Many aspects of intercellular communication are mediated through "sending" and "receiving" packets of information via the secretion and subsequent receptor-mediated detection of biomolecular species including cytokines, chemokines, and even metabolites. Recent evidence has now established a new modality of intercellular communication through which biomolecular species are exchanged between cells via extracellular lipid vesicles. A particularly important class of extracellular vesicles is exosomes, which is a term generally applied to biological nanovesicles ~30-200 nm in diameter. Exosomes form through invagination of endosomes to encapsulate cytoplasmic contents, and upon fusion of these multivesicular endosomes to the cell surface, exosomes are released to the extracellular space and transport mRNA, microRNA (miRNA) and proteins between cells. Importantly, exosome-mediated delivery of such cargo molecules results in functional modulation of the recipient cell, and such modulation is sufficiently potent to modulate disease processes in vivo. It is possible that such functional delivery of biomolecules indicates that exosomes utilize native mechanisms (e.g., for internalization and trafficking) that may be harnessed by using exosomes to deliver exogenous RNA for therapeutic applications. A complementary perspective is that understanding the mechanisms of exosome-mediated transport may provide opportunities for "reverse engineering" such mechanisms to improve the performance of synthetic delivery vehicles. In this review, we summarize recent progress in harnessing exosomes for therapeutic RNA delivery, discuss the potential for engineering exosomes to overcome delivery challenges and establish robust technology platforms, and describe both potential challenges and advantages of utilizing exosomes as RNA delivery vehicles.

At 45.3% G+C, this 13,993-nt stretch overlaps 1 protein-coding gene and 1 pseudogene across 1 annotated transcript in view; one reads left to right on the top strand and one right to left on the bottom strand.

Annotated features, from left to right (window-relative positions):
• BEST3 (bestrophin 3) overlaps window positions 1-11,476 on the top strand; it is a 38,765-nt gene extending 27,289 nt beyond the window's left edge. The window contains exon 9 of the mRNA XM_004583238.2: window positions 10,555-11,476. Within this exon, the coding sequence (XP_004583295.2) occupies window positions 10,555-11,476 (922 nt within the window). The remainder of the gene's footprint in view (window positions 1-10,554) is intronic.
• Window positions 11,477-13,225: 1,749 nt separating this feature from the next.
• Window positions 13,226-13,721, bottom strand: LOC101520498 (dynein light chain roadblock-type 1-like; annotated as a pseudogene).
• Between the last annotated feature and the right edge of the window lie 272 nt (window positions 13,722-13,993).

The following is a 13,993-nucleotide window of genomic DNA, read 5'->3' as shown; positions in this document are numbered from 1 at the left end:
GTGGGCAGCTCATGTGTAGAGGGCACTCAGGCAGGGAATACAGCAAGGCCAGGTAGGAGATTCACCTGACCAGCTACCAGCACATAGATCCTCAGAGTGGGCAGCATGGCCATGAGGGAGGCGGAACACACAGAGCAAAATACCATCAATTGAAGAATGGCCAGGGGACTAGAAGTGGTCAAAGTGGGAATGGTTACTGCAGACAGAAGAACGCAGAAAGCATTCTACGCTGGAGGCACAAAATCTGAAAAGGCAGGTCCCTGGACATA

No MeSH data available.


Related in: MedlinePlus